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Monday, July 11, 2016

Falling prey to investment schemes of RM150,000

PETALING JAYA - It is known as the “Green City” for its tropical foliage but Malaysians heading there daily are captivated by promises of riches that could come their way.

Dozens of Malaysians are being taken every day by syndicates on all-expense-paid trips to Nanning, a southern city in China near the Vietnam border, said MCA Public Services and Complaints chief Datuk Seri Michael Chong.

These “investors”, he said, were hoping to cash in on a supposed property boom there.

“Sadly, greed is their downfall. Many of them fall prey to so-called Nanning investment schemes,” he said, adding that he had received more than a dozen complaints where the victims felt like “they were paying for something but got nothing” in return.

These investment schemes came under the spotlight especially in the Chinese press when three Malay­sians died after a gas leak at an apartment in Nanning last year.

Apparently, they had gone there on a business trip under the Nanning investment scheme.

Despite the negative press, Chong found that there were still many people keen on investing in the schemes.

“Even a friend of mine asked me to join him on his trip,” he said.

Chong, who spoke with a property tycoon here, said the city was growing rapidly with plenty of business opportunities.

“If you want to buy property there, by all means, please do so. But why do you have to go through multi-level marketing?” Chong asked.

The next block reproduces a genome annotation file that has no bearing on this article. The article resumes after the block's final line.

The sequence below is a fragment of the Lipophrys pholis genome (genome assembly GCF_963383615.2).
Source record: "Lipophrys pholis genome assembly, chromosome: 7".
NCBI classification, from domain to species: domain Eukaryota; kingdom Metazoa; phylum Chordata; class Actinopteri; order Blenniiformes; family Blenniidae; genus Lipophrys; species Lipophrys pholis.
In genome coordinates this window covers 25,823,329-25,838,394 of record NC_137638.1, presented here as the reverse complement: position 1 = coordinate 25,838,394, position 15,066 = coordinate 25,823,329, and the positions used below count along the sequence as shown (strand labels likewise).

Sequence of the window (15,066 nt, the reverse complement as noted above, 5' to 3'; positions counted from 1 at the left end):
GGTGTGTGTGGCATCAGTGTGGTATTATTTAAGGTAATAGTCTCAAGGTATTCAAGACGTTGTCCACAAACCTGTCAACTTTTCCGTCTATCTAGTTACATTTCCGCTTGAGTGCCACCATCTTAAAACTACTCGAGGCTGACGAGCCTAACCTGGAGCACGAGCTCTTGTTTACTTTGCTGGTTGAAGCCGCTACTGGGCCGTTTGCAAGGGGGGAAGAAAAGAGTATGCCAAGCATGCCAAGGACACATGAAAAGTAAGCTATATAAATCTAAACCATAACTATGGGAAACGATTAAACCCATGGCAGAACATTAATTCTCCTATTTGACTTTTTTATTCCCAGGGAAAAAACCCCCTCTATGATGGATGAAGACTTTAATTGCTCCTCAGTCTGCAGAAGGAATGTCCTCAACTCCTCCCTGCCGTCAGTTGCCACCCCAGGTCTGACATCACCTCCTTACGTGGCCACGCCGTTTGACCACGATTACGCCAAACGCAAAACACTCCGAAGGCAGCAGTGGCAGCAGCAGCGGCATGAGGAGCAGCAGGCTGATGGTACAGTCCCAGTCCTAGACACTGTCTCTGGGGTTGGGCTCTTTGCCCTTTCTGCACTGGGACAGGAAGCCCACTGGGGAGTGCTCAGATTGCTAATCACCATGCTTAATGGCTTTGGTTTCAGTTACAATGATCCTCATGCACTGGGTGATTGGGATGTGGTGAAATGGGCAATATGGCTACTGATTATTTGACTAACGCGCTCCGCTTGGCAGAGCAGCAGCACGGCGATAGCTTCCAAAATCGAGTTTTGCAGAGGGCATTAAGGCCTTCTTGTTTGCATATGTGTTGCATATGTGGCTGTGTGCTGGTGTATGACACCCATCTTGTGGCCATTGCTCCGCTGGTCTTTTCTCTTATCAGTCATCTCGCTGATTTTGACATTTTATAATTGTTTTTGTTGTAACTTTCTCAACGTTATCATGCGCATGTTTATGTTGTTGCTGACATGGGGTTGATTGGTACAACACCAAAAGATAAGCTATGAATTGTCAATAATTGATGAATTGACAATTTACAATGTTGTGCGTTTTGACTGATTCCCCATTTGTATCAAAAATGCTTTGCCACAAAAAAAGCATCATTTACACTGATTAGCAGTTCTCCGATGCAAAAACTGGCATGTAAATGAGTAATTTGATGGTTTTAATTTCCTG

He cautioned that it was usually the pioneers of pyramid schemes who earned the profits.

Segambut MP Lim Lip Eng, who runs a service centre in Kuala Lumpur, has received about 20 complaints from victims in the past two years.

“They were usually impressed after visiting the sites and attending motivational talks there. They paid between RM80,000 and RM150,000 to become members and given ‘shares’ or ‘units’ in return, thinking they were legitimate,” he said.

However, these “investors” soon found out they could not recoup their capital unless they recruit more members to join the scheme, he said.

“The syndicate would tell them that they would be rich only by recruiting more members,” said Lim.

When they failed to get their money back, many of these “investors” approached Lim for help.

“No one is willing to make a police report.

“Some are still hoping they can get their money back. Others are just too embarrassed because not even their spouses know that they have used up their savings on the ‘investment’,” he said.

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